Tags: Port | Shutdown | Dockworkers | longshoremen

Strike Averted at East Coast Ports With 30-Day Pact Extension

Friday, 28 Dec 2012 11:55 AM

 

Dockworkers along the East Coast and the Gulf of Mexico agreed Friday to extend their contract for more than a month, averting a weekend strike that could have crippled major ports from Boston to Houston and bottled up billions of dollars' worth of cargo.

Talks aimed at reaching a new contract covering the 14,500 longshoremen will continue during the extension, which runs through Feb. 6.

The dockworkers' union and an alliance of port operators and shipping lines agreed to the extension after resolving one of the stickier points in their negotiations, involving royalty payments to longshoremen for each container they unload. Details were not disclosed.

Federal mediator George Cohen said the agreement on royalties was "a major positive step forward."

"While some significant issues remain in contention, I am cautiously optimistic that they can be resolved," he said.

The contract between the International Longshoremen's Association and the U.S. Maritime Alliance originally expired in September. The two sides agreed to extend it once before, for 90 days, but it had been set to expire again at 12:01 a.m. Sunday.

As recently as Dec. 19, the president of the longshoremen's union, Harold Daggett, had said a strike was expected.

A walkout would have crippled the loading and unloading of a vast number of products, including electronics and clothing, and made it more difficult for U.S. manufacturers to get parts and raw materials at a time when the economy is in shaky condition. The ports involved handle about 40 percent of all U.S. container cargo.

Business groups expressed relief that the two sides had agreed to keep the docks running.

"A coast-wide port shutdown is not an option. It would have severe economic ramifications for the local, national and even global economies and wreak havoc on the supply chain," said National Retail Federation President Matthew Shay.

White House spokesman Matt Lehrich said: "We're pleased the parties are going to continue their work at the negotiating table and continue to urge them to reach an agreement as quickly as possible."

Major ports that would have been frozen included the massive terminals serving the New York City area and critical seaports in Savannah, Ga., Houston, and Hampton Roads, Va.

Other ports that would have been affected are in Boston; the Philadelphia area; Baltimore; Wilmington, N.C.; Charleston, S.C.; Jacksonville, Fla.; Fort Lauderdale, Fla.; Miami; Tampa, Fla.; Mobile, Ala.; and New Orleans.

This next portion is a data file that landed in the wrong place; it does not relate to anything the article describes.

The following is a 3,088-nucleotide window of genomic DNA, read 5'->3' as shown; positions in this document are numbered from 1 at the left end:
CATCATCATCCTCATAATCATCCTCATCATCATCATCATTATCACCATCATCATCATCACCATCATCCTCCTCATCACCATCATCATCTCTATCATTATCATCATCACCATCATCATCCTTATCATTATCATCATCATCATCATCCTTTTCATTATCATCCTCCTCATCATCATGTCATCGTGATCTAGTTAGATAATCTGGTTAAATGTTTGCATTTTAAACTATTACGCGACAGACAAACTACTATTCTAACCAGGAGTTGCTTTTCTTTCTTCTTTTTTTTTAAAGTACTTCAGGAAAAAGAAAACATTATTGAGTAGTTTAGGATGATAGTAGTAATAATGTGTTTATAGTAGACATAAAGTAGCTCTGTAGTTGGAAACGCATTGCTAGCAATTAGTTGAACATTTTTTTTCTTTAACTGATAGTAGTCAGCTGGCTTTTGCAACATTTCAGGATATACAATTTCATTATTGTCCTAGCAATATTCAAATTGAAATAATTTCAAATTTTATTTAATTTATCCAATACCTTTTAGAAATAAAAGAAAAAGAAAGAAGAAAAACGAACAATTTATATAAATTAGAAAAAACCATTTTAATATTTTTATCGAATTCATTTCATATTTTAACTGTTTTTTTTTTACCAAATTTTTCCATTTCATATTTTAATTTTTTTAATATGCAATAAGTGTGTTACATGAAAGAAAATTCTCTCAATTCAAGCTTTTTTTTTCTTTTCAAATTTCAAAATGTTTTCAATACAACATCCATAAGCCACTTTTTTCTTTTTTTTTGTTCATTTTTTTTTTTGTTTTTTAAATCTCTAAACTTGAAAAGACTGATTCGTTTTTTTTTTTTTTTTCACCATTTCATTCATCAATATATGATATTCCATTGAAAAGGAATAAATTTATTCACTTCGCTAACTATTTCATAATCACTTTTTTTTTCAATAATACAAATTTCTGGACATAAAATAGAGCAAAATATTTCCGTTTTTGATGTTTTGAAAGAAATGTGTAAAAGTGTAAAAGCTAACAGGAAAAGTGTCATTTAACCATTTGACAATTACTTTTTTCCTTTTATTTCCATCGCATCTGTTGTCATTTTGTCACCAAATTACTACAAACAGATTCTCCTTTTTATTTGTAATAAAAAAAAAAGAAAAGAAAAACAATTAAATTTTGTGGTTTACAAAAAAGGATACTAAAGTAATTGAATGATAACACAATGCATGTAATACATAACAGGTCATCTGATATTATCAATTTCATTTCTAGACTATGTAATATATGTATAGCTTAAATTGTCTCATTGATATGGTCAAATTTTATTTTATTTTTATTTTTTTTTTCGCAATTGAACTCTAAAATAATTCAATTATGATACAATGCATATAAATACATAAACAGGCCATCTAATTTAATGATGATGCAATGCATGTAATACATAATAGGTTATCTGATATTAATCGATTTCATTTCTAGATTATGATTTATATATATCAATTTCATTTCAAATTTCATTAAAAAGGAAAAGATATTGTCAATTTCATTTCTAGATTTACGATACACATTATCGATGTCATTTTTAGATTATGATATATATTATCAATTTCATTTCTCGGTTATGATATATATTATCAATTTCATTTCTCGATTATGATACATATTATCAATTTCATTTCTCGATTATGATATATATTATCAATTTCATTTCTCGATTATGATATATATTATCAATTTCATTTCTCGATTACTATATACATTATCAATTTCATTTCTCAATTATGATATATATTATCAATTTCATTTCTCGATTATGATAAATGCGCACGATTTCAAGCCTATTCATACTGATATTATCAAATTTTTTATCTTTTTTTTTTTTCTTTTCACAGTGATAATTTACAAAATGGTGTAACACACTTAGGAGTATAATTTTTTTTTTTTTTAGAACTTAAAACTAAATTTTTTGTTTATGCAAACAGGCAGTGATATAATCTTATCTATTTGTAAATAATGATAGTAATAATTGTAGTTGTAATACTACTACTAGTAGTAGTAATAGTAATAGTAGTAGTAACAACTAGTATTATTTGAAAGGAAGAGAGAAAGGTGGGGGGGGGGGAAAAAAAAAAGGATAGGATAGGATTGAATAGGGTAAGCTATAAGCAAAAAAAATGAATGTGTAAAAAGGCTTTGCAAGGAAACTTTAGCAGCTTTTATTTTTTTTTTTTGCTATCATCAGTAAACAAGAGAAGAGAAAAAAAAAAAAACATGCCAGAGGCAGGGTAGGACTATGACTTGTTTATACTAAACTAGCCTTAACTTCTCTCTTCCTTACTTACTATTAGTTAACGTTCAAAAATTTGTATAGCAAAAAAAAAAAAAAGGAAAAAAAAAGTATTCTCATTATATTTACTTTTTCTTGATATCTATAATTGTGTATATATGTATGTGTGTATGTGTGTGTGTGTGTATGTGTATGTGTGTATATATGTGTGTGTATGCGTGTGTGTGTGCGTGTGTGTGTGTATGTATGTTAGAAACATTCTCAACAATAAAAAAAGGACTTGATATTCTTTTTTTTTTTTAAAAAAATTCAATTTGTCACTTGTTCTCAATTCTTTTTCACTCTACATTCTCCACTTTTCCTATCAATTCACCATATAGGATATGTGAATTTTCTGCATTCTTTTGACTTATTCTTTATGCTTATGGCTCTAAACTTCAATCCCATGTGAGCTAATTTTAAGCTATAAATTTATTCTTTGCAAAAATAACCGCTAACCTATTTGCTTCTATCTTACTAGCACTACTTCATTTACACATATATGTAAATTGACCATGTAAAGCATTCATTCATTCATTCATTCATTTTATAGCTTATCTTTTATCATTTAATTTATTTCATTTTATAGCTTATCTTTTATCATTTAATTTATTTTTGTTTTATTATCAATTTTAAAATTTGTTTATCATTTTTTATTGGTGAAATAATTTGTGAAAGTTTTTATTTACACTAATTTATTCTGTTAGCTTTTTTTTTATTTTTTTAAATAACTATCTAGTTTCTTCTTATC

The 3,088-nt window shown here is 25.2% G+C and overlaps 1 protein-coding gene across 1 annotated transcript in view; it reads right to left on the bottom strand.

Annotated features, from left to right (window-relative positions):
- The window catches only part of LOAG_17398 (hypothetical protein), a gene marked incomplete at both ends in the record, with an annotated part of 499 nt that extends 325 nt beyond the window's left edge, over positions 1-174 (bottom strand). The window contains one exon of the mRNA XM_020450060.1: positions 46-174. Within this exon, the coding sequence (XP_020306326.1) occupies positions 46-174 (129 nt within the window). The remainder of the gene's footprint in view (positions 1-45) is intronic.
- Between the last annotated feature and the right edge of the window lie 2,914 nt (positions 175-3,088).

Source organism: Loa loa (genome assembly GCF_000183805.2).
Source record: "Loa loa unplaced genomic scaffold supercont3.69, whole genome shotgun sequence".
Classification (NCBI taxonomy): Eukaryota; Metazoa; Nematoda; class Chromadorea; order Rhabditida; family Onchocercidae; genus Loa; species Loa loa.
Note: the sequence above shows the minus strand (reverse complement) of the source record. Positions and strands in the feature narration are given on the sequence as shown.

Longshoremen on the West Coast have a separate contract.

© Copyright 2015 The Associated Press. All rights reserved. This material may not be published, broadcast, rewritten or redistributed.

Around the Web
Join the Newsmax Community
Please review Community Guidelines before posting a comment.
>> Register to share your comments with the community.
>> Login if you are already a member.
blog comments powered by Disqus
 
Email:
Country
Zip Code:
Privacy: We never share your email.
 
Hot Topics
Follow Newsmax
Like us
on Facebook
Follow us
on Twitter
Add us
on Google Plus
Around the Web
Top Stories
You May Also Like

As Storm Rushes In, Airlines Cancel While Salt Sellers Gain

Monday, 26 Jan 2015 22:32 PM

Businesses large and small are feeling the effects of a huge snowstorm sweeping into the Northeast Monday. For some, win . . .

CBO: Deficit to Dip in 2015 as Era of Dramatic Declines Ends

Monday, 26 Jan 2015 15:21 PM

The U.S. budget deficit will decline slightly to $468 billion this fiscal year from $483 billion last year, the Congress . . .

Obama Announces $4 Billion in India Investment and Lending Deals

Monday, 26 Jan 2015 10:37 AM

U.S. President Barack Obama on Monday announced $4 billion in government-backed investments and lending to India, as he  . . .

Most Commented

Newsmax, Moneynews, Newsmax Health, and Independent. American. are registered trademarks of Newsmax Media, Inc. Newsmax TV, and Newsmax World are trademarks of Newsmax Media, Inc.

 
NEWSMAX.COM
America's News Page
©  Newsmax Media, Inc.
All Rights Reserved